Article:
Health and Disease Research Account. Under the measure, 5 percent of the funds that remained after providing the backfill funding discussed above would be allocated to a Health and Disease Research Account. This funding would be used to support medical research relating to cancer in general and breast and lung cancer in particular. In addition, it would support research into tobacco-related diseases, as well as the effectiveness of tobacco control efforts. Part of these funds would be used to support a statewide cancer registry, a state program that collects data on cancer cases.

Other Major Provisions

In addition to the provisions that raise tobacco excise taxes and spend these same revenues, this measure contains a number of other significant provisions, which are described below.

Existing Funding for Physician Payments Continued. In recent years, the state has spent almost $25 million per year in Proposition 99 funds for allocations to counties to reimburse physicians for uncompensated medical care for persons who are poor. This measure requires that this same level of Proposition 99 funds be allocated annually in the future for this purpose.

Expenditure Rules. The funds allocated under this measure would not be appropriated through the annual state budget act and thus would not be subject to change by actions of the Legislature and Governor. The additional revenues would generally have to be used for the services noted above and could not take the place of existing state or local spending. The state and counties could not borrow these new revenues to use for other purposes, but they could be used to draw down additional federal funds. Contracts to implement some of the new programs funded by this measure would be exempted from state contracting rules for the first five years.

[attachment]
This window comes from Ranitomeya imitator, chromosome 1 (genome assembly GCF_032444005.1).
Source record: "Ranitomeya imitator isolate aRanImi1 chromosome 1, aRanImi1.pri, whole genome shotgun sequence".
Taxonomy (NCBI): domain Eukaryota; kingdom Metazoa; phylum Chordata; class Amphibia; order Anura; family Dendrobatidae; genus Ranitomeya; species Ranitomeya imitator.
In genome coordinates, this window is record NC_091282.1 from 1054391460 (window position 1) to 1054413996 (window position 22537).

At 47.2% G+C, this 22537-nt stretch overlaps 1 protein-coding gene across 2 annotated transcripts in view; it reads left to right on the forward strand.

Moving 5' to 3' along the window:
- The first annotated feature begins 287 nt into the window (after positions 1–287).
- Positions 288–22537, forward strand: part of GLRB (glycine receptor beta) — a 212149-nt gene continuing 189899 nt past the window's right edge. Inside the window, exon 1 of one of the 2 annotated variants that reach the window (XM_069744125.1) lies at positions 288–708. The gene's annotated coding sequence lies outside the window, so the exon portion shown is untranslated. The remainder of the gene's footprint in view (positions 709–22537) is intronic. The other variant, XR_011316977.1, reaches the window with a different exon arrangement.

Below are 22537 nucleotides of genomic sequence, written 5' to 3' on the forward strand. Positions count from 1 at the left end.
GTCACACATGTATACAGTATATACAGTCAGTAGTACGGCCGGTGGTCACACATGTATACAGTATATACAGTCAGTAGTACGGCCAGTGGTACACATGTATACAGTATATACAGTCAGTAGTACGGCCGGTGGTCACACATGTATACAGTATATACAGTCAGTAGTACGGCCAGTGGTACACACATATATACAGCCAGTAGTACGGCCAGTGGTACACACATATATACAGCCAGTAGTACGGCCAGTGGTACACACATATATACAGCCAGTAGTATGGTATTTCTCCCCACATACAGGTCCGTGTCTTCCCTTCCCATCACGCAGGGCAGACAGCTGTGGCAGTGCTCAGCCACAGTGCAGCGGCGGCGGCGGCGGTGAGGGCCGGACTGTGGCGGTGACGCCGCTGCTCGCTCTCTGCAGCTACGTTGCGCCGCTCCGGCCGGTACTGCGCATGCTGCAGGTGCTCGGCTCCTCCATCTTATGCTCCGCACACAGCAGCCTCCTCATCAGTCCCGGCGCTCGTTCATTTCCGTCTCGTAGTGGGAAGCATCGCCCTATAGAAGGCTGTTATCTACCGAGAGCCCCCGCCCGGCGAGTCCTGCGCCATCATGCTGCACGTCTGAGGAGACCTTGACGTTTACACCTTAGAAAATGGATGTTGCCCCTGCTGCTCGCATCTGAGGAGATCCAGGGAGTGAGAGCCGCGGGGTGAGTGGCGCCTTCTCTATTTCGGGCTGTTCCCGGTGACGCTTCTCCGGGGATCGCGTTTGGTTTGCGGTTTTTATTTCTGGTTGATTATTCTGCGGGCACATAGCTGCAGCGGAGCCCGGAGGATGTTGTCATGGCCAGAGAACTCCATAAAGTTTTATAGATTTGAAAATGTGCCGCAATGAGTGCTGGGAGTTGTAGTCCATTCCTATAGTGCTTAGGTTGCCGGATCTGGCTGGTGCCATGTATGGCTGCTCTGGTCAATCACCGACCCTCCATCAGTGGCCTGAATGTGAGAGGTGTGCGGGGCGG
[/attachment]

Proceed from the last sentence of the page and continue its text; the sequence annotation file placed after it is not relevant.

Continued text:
Oversight Provisions. This measure requires DHS to prepare an annual report describing the programs that received additional excise tax funding and how that funding was used. This information would be made available to the public by DHS on its Web site. Programs receiving these funds would be subject to audit. New state committees would be established to oversee the expansion of children’s health coverage and antiobesity programs.

Hospital Charges and Bill Collections. Hospitals that are allocated funds under this measure for emergency and trauma care services would be subject to limits on what they could charge to certain patients in families with incomes at or below 350 percent of the FPL. These hospitals would also have to adopt written policies on their bill collection practices and, under certain circumstances, could not send unpaid bills to collection agencies, garnish wages, or place liens on the homes of patients as a means of collecting unpaid hospital bills.

Coordination of Medical Services by Hospitals. Subject to the approval of certain local officials, hospitals receiving funding under this measure would be allowed to coordinate certain medical services, including emergency services, with other hospitals. For example, hospitals would be permitted to jointly share the costs of ensuring the availability of on-call physicians who provide emergency services. The measure seeks to exempt such coordination of emergency services from antitrust laws that might limit or prohibit such coordination efforts.


This measure would have a number of fiscal effects on state and local governments. The major fiscal effects we have identified are discussed below.

Impacts on State and Local Revenues

Revenues Affected by Consumer Response. Our revenue estimates assume that the excise tax increase of $2.60 per pack is passed along to consumers by the distributors of tobacco products who actually pay the excise tax. In other words, we assume that the prices of tobacco products would be raised to include the excise tax increase. This would result in various consumer responses. The price increase is likely to result in consumers reducing the quantity of taxable tobacco products that they purchase. Consumers could also shift their purchases so that taxes would not be collected on tobacco products, such as through Internet purchases or purchases of smuggled products.